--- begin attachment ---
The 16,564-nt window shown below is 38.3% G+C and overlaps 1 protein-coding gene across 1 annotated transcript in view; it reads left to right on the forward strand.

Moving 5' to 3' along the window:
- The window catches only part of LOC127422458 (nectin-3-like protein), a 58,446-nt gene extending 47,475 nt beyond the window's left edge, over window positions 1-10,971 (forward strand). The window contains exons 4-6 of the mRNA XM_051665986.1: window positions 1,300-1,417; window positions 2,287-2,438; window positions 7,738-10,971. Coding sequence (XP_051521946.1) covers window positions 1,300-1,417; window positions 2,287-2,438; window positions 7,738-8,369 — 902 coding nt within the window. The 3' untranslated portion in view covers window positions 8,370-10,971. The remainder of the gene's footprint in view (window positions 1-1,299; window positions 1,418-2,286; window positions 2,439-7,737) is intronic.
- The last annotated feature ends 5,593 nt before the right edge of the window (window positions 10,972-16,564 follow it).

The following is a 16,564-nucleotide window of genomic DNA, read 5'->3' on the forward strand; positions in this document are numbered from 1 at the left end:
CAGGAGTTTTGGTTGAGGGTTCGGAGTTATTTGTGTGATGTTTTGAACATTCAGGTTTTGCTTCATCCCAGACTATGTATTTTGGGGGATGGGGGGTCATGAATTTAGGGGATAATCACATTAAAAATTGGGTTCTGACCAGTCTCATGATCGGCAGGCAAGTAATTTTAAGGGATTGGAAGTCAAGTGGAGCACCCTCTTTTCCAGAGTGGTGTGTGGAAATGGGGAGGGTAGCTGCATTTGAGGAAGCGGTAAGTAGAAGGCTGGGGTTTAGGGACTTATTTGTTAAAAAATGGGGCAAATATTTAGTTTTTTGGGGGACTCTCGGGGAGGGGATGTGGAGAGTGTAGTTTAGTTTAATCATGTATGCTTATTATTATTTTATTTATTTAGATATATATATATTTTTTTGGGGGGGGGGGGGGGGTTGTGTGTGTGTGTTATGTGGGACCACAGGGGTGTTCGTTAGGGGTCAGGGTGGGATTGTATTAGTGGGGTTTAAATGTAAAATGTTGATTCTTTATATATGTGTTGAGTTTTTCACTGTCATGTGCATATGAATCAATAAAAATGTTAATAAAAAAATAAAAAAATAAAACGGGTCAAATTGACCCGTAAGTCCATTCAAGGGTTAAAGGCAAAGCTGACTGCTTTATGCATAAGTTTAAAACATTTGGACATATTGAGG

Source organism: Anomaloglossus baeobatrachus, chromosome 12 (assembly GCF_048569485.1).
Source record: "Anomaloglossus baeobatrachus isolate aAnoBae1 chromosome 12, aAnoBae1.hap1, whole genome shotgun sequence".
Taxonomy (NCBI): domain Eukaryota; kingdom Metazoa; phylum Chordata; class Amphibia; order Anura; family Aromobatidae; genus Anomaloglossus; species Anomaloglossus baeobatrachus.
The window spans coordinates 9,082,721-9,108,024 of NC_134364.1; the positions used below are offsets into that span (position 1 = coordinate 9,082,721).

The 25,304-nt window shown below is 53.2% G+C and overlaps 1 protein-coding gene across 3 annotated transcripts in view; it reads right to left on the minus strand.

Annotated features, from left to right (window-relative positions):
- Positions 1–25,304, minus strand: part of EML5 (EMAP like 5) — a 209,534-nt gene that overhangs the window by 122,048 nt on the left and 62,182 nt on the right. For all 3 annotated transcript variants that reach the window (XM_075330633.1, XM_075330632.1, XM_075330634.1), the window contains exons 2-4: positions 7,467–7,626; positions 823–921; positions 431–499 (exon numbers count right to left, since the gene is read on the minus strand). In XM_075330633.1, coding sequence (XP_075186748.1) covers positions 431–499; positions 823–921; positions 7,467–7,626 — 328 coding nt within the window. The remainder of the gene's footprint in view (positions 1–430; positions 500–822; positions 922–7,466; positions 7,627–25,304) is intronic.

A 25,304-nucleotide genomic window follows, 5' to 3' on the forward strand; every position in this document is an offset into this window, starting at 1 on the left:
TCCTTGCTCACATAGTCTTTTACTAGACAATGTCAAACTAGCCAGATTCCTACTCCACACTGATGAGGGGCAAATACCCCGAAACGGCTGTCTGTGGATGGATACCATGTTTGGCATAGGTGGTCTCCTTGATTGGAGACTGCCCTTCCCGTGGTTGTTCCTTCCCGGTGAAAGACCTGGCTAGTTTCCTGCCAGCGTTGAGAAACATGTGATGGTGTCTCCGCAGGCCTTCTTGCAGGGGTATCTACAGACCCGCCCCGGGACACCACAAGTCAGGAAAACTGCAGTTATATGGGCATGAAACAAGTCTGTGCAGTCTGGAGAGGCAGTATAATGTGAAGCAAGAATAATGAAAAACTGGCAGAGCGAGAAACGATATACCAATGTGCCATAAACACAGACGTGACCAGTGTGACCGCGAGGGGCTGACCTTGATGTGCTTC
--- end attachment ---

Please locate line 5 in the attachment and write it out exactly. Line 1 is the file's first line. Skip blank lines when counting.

The following is a 16,564-nucleotide window of genomic DNA, read 5'->3' on the forward strand; positions in this document are numbered from 1 at the left end: